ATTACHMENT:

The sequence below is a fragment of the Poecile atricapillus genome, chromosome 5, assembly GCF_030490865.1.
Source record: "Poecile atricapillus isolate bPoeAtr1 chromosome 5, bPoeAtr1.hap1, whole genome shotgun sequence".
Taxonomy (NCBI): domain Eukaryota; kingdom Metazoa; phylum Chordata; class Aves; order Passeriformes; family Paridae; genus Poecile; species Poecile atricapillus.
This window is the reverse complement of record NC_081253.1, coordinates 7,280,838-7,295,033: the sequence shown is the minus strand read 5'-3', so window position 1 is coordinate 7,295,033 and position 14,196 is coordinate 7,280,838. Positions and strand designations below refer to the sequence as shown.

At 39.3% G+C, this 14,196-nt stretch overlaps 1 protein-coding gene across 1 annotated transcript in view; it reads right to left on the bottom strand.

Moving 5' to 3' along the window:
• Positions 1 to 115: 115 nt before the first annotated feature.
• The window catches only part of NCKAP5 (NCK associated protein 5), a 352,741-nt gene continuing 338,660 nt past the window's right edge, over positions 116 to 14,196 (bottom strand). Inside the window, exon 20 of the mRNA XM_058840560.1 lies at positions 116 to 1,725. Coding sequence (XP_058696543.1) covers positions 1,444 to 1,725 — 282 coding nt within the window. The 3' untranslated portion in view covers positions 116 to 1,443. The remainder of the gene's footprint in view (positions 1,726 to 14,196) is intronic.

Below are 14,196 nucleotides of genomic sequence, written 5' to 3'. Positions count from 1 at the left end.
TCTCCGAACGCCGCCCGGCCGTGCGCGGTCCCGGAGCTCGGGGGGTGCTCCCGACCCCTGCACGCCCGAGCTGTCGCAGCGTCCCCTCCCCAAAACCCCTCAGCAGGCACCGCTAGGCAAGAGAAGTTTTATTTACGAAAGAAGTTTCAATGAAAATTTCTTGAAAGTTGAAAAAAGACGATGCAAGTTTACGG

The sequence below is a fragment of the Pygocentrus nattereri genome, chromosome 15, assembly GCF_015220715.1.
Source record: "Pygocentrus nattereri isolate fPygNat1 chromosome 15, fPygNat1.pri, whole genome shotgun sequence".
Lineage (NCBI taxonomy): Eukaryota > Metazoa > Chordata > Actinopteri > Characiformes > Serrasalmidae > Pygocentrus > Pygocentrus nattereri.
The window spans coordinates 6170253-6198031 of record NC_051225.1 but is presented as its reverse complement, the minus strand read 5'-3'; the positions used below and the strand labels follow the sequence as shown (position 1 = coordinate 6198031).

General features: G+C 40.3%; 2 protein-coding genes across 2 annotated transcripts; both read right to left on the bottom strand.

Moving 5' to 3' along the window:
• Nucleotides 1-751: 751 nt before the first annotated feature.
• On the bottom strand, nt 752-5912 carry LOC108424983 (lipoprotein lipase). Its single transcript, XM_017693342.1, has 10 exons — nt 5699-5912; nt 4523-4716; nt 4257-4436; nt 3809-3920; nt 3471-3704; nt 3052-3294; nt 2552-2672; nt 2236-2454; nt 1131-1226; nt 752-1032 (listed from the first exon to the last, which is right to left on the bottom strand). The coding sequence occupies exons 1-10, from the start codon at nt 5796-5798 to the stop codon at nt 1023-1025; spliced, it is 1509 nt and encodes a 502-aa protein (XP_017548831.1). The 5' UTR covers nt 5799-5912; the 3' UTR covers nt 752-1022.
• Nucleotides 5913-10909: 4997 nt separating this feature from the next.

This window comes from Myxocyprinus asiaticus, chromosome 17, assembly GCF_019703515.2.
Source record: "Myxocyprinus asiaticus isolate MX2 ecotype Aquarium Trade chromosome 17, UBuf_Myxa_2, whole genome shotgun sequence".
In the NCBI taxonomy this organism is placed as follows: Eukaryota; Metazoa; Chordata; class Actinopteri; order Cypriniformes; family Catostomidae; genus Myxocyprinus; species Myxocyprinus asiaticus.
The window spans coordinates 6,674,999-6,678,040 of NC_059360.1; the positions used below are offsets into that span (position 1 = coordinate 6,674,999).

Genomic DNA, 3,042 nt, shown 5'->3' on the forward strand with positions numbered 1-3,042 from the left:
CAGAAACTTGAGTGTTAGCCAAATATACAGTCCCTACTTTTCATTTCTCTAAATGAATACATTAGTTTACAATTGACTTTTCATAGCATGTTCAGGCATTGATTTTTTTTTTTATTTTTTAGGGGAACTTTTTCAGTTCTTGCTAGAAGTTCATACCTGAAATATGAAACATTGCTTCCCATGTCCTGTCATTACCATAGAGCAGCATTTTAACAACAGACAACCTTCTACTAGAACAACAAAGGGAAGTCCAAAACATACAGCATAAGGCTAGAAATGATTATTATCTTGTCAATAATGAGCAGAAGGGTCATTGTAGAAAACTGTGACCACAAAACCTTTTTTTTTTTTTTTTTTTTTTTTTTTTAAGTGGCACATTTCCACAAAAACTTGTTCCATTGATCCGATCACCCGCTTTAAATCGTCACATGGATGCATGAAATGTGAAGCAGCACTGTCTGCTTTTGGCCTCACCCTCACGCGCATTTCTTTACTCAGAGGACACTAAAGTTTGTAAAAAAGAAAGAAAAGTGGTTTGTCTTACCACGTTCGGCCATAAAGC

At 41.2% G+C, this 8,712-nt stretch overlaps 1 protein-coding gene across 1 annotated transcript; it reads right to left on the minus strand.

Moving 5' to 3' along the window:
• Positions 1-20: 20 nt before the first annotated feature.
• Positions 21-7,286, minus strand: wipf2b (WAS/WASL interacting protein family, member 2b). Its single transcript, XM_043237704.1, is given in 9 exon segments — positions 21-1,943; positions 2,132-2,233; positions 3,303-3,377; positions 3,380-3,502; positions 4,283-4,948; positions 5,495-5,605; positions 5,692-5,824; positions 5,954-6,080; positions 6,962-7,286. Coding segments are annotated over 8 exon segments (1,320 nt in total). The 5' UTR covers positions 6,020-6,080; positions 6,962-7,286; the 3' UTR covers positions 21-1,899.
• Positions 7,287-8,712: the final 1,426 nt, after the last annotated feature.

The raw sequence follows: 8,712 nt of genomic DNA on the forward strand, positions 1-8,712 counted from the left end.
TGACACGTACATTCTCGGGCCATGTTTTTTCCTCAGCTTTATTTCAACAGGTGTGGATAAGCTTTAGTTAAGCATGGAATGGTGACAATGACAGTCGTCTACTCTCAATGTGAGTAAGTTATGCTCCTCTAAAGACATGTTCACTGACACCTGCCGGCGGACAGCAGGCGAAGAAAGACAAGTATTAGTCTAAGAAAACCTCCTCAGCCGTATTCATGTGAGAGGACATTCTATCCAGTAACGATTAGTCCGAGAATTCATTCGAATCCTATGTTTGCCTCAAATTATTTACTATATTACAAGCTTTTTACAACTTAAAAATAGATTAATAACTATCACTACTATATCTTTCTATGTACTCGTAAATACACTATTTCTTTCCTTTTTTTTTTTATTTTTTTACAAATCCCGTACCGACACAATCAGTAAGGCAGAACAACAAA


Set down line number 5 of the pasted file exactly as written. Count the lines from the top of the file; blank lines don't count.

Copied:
At 39.3% G+C, this 14,196-nt stretch overlaps 1 protein-coding gene across 1 annotated transcript in view; it reads right to left on the bottom strand.